Short and Long Term Effects of Adverse Childhood Experiences
Steve Adubato goes on-location to the "Overcoming Childhood Adversity and Trauma: A Healthier Future for NJ Kids" event to talk to Christine Norbut Beyer, Commissioner of the New Jersey Department of Children & Families, about the short and long-term effects of children exposed to neglect and abuse and how her department deals with children in these situations.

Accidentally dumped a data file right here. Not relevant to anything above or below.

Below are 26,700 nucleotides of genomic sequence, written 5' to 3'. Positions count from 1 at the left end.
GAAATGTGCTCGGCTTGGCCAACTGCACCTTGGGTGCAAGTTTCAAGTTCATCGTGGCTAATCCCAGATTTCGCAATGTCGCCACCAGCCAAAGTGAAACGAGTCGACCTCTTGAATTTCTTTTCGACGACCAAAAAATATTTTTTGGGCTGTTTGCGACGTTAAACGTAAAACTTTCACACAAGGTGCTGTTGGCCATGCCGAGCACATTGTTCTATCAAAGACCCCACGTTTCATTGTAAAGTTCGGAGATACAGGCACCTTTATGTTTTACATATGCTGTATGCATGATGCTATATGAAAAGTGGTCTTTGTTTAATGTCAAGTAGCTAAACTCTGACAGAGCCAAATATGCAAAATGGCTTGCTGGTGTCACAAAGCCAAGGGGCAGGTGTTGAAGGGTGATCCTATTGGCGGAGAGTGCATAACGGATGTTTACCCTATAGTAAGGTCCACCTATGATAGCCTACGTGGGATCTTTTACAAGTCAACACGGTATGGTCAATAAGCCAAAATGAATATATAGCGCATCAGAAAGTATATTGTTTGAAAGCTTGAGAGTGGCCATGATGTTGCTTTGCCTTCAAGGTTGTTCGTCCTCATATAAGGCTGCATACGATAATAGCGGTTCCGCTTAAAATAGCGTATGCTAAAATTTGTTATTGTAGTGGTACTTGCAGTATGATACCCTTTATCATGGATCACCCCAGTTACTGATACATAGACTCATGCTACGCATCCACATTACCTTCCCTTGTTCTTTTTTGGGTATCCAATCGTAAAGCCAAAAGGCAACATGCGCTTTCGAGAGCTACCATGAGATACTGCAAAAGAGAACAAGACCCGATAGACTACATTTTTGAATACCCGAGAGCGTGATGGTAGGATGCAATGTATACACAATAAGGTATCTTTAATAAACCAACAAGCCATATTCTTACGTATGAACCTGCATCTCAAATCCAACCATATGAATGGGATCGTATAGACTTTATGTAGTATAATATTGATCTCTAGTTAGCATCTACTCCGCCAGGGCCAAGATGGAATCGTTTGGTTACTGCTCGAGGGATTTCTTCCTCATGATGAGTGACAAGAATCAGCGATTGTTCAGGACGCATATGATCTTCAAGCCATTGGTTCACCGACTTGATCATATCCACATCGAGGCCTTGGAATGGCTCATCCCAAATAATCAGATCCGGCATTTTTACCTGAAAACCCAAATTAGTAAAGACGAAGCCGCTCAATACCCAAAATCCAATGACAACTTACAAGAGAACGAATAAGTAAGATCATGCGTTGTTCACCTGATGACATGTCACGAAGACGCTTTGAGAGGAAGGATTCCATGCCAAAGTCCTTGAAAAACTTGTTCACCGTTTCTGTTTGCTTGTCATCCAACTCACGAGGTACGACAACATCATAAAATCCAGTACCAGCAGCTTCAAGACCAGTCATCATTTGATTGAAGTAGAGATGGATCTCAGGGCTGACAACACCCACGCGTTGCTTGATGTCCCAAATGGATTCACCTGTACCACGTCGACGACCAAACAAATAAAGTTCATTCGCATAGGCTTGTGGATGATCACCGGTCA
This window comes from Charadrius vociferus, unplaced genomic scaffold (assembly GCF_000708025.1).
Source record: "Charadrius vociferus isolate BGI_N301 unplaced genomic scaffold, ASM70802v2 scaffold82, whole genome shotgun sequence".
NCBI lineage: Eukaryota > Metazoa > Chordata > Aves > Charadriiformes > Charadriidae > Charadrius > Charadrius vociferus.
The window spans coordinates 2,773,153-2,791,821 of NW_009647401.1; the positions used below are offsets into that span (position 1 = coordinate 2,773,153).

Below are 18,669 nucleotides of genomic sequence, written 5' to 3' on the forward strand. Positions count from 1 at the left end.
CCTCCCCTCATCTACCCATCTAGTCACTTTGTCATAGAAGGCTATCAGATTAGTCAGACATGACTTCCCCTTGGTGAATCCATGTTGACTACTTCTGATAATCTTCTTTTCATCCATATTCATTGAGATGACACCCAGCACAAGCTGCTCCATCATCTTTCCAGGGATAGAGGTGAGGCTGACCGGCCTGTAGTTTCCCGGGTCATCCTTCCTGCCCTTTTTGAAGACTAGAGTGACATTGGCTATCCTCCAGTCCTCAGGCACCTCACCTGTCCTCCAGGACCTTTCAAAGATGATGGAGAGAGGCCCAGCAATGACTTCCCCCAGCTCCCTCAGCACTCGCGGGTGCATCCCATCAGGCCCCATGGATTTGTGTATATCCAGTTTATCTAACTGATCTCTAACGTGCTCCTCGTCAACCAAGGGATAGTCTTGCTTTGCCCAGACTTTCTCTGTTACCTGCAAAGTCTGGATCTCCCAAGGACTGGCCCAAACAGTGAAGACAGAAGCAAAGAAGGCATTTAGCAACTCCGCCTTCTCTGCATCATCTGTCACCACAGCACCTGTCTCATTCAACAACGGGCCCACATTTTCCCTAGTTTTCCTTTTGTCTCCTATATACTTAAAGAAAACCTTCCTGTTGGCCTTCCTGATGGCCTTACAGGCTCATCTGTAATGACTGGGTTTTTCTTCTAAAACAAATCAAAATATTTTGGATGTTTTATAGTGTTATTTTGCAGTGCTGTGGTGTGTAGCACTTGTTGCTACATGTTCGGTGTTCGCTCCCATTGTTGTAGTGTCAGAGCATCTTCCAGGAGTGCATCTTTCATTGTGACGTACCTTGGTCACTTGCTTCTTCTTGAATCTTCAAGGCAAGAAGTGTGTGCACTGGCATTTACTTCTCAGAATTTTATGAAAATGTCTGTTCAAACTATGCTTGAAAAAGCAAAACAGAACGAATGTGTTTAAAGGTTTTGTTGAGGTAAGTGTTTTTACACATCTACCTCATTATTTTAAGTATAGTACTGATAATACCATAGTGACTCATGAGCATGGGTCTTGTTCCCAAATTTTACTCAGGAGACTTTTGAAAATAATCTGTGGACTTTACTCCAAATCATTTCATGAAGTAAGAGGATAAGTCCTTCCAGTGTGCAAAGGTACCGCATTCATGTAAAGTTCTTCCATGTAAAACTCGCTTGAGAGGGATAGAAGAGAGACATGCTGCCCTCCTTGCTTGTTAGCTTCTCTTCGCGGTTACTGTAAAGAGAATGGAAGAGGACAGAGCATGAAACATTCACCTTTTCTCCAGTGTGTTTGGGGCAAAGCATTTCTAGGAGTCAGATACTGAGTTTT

"We are thrilled, once again, to be joined by Christine Norbut Beyer, who is Commissioner of the New Jersey Department of Children and Families. Good to see you Commissioner. Yeah. Thank you. Nice to be here. This subject, right? There's research about this, there's a report coming out... Yeah. ...there's some private funding from a couple of foundations, the Burke Foundation, the Nicholson Foundation, $2,000,000 of seed money to be involved in this. Yeah. Why are these horrific experiences for children so important? To all of us? Well, I was gonna say it's important because it's not specific to any one group. You know, when we think about child abuse and adversity you know, that happens in childhood, you know lots of times it's easier to think it's happening to someone else or it happens to, you know those people over there, when in reality, what the study showed, the ACEs study is that, you know, adversity in childhood really, is very prevalent, and it touches everybody. I think the original study said 67%... That's right. ...of individuals have at least one adversity in their childhood. By the way, when the Commissioner refers to ACEs, that is, in fact, adverse childhood experiences? Yeah. Sorry. There's a study about this. Yeah. And by the way, for those... it's interesting, when you were with us the first time on State of Affairs, you talked about your department. Mm hmm. And part of what is going on is trying to educate the public as to who you are? Yeah. What you do, and why it matters. How has that evolved over the last, say, six months? Yeah, well I think, you know it continues to evolve, and there's a lot of work that we've been doing, that I've been doing, out meeting with families, meeting with constituents. I've started a listening tour. And so really having the opportunity to listen directly to the families that we serve everyday, the youth that we serve, whose... you know, receive our services, or you know, live in some of the programs that we fund throughout the state. You know, we've... I've been... in getting to hear from them, it really has been eye-opening. And while the services, I think, are really helpful for those families, you know what I'm finding is, it's not enough. There's not enough. It's... What are they looking for? From the department? You know, I think... Or from government overall? I think most times when people think about the work that we do in our department, they do think child abuse and neglect. And..."